At present, doctors test for celiac disease by checking the HLA type, and looking for the presence of anti-gliadin and anti-transglutaminase 2 antibodies. The results of this study indicate that the presence of anti-transglutaminase 6 can help to pinpoint patients with gluten sensitivity that may be at risk of developing neurological disease.
    Forthcoming: Annals of Neurology
    Footnotes:
    1. Marks J, Shuster S, Watson AJ. Small bowel changes in dermatitis herpetiformis. Lancet 1966; 2:1280-1282.
    2. Sárdy M, Kárpáti S, Merkl B, Paulsson M, and Smyth N. Epidermal transglutaminase (TGase3) is the autoantigen of Dermatitis Herpetiformis. J Exp Med 2002; 195:747-757.


    Destiny Stone
    Celiac.com 03/09/2010 - Celiac disease is a vastly growing epidemic. Those suffering from celiac  have varying levels of difficulty digesting wheat, rye and barley; as celiac  primarily affects the small bowel and is considered to be an autoimmune intestinal disorder. However, compounding  new evidence sited in the March 2010 edition of the The Lancet Neurology, suggests that celiac disease also affects the nervous system, indicating a wider systemic disorder than previously thought.
    Thanks to modern science and years of  testing, many neurological disorders are now being directly associated with gluten intolerance. The most common associations have been demonstrated to be, cerebellar ataxia and peripheral neuropathy. Although gluten has also been shown to impact drug resistant epilepsy, multiple sclerosis, dementia, and stiff-man syndrome among others. To accurately determine the effects gluten has on neurological health, testing by Hadjivassiliou and colleagues was done in three areas: serology, genetics, and clinical response to gluten withdrawal.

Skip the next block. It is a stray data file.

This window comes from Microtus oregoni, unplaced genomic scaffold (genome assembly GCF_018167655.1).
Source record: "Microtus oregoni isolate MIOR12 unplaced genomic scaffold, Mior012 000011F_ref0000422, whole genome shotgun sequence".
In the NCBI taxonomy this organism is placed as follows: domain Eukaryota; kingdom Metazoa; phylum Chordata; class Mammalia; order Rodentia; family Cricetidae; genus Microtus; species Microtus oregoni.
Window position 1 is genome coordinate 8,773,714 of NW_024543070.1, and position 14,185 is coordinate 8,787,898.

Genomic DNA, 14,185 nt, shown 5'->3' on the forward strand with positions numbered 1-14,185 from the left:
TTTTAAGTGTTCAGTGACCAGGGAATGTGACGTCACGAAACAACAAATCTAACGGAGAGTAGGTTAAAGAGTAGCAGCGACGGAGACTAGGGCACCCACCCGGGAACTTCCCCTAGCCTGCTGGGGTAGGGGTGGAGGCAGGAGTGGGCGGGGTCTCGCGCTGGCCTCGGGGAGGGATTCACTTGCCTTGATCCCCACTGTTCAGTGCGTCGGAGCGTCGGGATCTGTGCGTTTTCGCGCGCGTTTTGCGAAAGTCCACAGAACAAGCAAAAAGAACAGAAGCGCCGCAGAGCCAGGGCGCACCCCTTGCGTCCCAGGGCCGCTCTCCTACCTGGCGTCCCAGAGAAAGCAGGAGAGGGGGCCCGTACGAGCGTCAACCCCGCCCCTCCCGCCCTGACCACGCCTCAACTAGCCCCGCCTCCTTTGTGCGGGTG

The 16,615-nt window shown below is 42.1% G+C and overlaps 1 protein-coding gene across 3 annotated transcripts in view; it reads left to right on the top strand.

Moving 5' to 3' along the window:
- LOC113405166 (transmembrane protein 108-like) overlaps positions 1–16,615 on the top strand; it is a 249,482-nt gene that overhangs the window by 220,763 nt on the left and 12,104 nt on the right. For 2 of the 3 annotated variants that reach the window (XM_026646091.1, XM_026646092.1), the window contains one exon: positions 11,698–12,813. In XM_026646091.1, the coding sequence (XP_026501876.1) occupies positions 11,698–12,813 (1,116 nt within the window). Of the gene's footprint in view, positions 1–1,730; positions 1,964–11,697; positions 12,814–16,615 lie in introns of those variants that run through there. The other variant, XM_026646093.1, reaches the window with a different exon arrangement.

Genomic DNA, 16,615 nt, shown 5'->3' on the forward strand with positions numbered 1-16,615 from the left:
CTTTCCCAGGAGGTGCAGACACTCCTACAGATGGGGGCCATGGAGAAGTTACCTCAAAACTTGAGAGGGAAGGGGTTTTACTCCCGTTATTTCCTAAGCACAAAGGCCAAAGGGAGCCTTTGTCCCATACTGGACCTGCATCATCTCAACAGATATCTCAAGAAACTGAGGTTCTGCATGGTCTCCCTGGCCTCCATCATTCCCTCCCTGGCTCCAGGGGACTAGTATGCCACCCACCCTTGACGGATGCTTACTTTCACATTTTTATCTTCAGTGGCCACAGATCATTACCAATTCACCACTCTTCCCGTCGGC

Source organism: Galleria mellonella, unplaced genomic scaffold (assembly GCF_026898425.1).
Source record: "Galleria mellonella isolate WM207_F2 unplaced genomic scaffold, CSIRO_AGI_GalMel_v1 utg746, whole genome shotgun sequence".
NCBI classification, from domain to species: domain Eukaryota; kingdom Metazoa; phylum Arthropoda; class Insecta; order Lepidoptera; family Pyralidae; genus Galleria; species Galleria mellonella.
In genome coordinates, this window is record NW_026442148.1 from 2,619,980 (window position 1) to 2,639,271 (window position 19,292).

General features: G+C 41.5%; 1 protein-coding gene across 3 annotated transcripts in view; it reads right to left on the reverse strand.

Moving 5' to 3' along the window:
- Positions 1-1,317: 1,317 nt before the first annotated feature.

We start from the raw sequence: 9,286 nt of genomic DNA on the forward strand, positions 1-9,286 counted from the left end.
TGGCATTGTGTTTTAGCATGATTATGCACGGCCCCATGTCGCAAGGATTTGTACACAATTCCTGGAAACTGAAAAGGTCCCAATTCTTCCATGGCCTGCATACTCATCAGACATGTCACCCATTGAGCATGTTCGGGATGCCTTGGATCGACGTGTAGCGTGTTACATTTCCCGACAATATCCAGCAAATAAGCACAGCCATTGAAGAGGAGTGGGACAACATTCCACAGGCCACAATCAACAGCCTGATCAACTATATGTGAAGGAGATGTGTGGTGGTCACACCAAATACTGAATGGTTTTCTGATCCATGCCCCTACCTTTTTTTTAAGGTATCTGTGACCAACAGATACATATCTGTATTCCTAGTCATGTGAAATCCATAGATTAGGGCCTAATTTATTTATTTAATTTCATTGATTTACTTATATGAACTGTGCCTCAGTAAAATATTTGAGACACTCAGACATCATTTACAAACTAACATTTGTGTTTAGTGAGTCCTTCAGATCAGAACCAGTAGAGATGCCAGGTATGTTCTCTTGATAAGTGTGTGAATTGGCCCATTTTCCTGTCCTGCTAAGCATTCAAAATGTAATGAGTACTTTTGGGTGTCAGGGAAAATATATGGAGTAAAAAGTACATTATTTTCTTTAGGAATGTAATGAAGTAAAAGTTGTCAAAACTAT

As far as serological tests are concerned, IgG antibodies to gliadin (AGA) have long been considered the most accurate indicators of neurological gluten sensitivity. However, researchers  are now finding that IgG AGA is no longer a relevant test for gluten sensitivity, and it is now being replaced with more dependable tests. In fact, researchers recently became aware of IgG DGP AGA as an  nearly absolute marker for the connection between gluten sensitivity and celiac disease. Initial data also indicates that TG6 are markers for gluten sensitivity, while TG3 appears to be markers for dermatitis herpetiformis. Additionally, IgA antibodies to TG2, if they are detectable in the intestine, have also been shown to effectively connect neurological disease with gluten intolerance.
    Genetics is another important correlation between gluten intolerance and neurological disorders. Clinically speaking, the recognition of  HLA  DQ2 combined with a positive serology, increases the probability that gluten plays a roll in the manifestation of neurological pathogenesis.
    Evaluating gluten withdrawal is crucial when establishing the gluten/neurological abnormalities connection. The link has been clearly noted in patients newly diagnosed with cerebellar ataxia or peripheral neuropathy. After establishing a gluten-free diet, the patients showed considerable improvement of their neurological symptoms. However, patients that had neurological symptoms lasting longer than 12 months, did not typically show signs of neurological improvement once a gluten-free diet was initiated. The reason for this is thought to be a result of irreversible neural cell damage, such as a loss of Purkinje cells accompanied by prominent T-lymphocyte, as seen in patients with ataxia.
    While the findings of these studies  indicated that gluten is a major factor associated with neurological disorders, further studies are needed to show conclusive evidence of the direct correlation between the two. Such findings may provide the key to determining if autoimmunity is fundamental in evoking gluten-sensitive neurological impairment.
    Source:

    The Lancet Neurology,  Volume 9, Issue 3, Pages 233 - 235, March 2010

    Jefferson Adams
    Celiac.com 04/22/2010 - Restless leg syndrome (RLS) is a common neurological condition, with generally unknown causes, that is sometimes associated with specific disorders such as iron deficiency. Even though celiac disease is an autoimmune condition, people with celiac disease often suffer from associated malabsorption-related iron deficiency anemia and peripheral neuropathy.
    A team of researchers recently set out to assess rates of restless leg syndrome in adults with celiac disease. The team included Marcello Moccia, MS, Maria Teresa Pellecchia, MD, PhD, Roberto Erro, MD, Fabiana Zingone, MD, Sara Marelli, MD, Damiano Giuseppe Barone, MD, Carolina Ciacci, MD, Luigi Ferini Strambi, MD, and Paolo Barone, MD, PhD.